Physical activity after kidney transplant

Paweł Polski, Adam Alzubedi, Monika Kusz, Sławomir Rudzki


Chronic kidney disease is currently included in one of the civilization diseases. From year to year, the number of people suffering from this disease is systematically increasing. It is estimated that it affects about 30% of people over 60 years of age. Below this age, the number of patients is over 150 people with a million population. The increase in the number of cases is closely related to the change in the mode and pace of life in the modern world. Diabetes and hypertension are considered to be the main causes of kidney disease. Another point are glomerulonephritis. Chronic kidney disease is a progressive disease, and treatment is mainly based on slowing the pace of its progression or preventing complications. We distinguish three main methods of renal replacement therapy: peritoneal dialysis, hemodialysis and kidney transplantation. The first two methods prevent the occurrence of complications of kidney disease. However, they do not constitute a causal treatment. Renal replacement therapy is a significant burden for the patient. It involves many sacrifices and limitations in everyday functioning. Patients are forced to visit hemodialysis stations several times a week, which provides them with fairly average career and leisure opportunities. Currently considered the best method of combating chronic kidney disease is transplantation. Patients after kidney transplantation are able to return to life in a short period of time training. Also, the number of restrictions related to practicing sports is significantly reduced. The only obligation for patients after kidney transplantation is the regular intake of immunosuppressive drugs and controls in transplantation outpatient departments. This publication aims to present the possibilities and limitations for patients who want to actively rest and play sports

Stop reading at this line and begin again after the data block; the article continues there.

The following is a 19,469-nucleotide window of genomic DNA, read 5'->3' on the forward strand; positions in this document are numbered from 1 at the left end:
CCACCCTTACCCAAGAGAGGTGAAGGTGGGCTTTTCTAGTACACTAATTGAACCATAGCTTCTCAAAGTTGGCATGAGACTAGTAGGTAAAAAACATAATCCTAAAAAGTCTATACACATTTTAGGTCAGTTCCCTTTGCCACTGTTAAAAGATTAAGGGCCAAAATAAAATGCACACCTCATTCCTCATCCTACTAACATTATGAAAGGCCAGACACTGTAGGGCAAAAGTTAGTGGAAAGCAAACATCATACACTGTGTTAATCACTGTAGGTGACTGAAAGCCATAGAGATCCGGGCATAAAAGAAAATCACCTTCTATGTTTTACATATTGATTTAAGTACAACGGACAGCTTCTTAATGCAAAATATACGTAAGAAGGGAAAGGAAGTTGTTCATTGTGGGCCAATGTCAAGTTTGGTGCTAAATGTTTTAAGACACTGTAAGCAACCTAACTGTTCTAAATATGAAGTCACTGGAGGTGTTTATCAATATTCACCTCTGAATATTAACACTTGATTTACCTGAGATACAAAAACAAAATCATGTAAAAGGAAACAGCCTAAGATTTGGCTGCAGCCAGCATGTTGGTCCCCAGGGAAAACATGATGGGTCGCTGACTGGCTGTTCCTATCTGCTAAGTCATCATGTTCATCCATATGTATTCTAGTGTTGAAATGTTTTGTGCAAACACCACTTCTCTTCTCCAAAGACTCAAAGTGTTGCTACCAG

kidney transplant; recipient; exercise; physical activity

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